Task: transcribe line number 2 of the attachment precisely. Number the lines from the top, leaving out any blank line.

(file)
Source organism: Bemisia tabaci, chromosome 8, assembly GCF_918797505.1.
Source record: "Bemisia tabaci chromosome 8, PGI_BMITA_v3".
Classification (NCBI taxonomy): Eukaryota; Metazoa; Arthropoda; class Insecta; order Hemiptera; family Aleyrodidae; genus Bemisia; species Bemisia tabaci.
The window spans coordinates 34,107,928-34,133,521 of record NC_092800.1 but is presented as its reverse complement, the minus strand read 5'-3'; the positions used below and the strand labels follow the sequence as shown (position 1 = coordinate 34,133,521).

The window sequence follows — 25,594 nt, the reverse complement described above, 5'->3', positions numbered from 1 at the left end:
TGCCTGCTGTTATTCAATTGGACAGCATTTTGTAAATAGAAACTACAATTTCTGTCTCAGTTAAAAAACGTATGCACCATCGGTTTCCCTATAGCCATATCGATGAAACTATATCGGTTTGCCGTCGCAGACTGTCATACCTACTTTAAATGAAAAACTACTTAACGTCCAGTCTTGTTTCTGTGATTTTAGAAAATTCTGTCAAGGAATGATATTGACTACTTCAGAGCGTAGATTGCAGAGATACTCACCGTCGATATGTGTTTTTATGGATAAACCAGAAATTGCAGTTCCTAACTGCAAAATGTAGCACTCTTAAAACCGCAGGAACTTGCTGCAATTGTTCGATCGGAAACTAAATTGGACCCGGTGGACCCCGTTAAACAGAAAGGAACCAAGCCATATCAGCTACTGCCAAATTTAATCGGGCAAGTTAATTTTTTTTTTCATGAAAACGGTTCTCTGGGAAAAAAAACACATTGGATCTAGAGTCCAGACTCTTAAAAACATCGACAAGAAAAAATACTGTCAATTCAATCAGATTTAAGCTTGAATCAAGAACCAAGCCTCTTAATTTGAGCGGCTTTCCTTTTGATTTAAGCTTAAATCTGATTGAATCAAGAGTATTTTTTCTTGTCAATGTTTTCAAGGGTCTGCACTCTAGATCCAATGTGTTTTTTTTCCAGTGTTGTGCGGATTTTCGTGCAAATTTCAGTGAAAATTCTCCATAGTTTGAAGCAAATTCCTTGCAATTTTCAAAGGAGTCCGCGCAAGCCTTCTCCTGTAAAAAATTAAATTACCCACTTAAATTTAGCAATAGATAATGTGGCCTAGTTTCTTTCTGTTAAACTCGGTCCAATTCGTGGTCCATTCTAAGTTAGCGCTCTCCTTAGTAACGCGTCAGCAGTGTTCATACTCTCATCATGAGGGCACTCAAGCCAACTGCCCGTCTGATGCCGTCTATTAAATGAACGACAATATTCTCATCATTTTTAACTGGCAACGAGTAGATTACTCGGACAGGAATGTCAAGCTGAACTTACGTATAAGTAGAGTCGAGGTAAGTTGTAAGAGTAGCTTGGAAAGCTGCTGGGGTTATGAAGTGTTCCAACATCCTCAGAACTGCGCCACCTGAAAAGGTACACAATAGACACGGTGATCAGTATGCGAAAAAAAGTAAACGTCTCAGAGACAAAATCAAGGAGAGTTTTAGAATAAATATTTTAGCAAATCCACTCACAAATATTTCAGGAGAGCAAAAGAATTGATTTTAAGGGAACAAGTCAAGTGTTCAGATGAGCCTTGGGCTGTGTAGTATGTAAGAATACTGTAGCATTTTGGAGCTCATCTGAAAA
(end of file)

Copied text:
Source record: "Bemisia tabaci chromosome 8, PGI_BMITA_v3".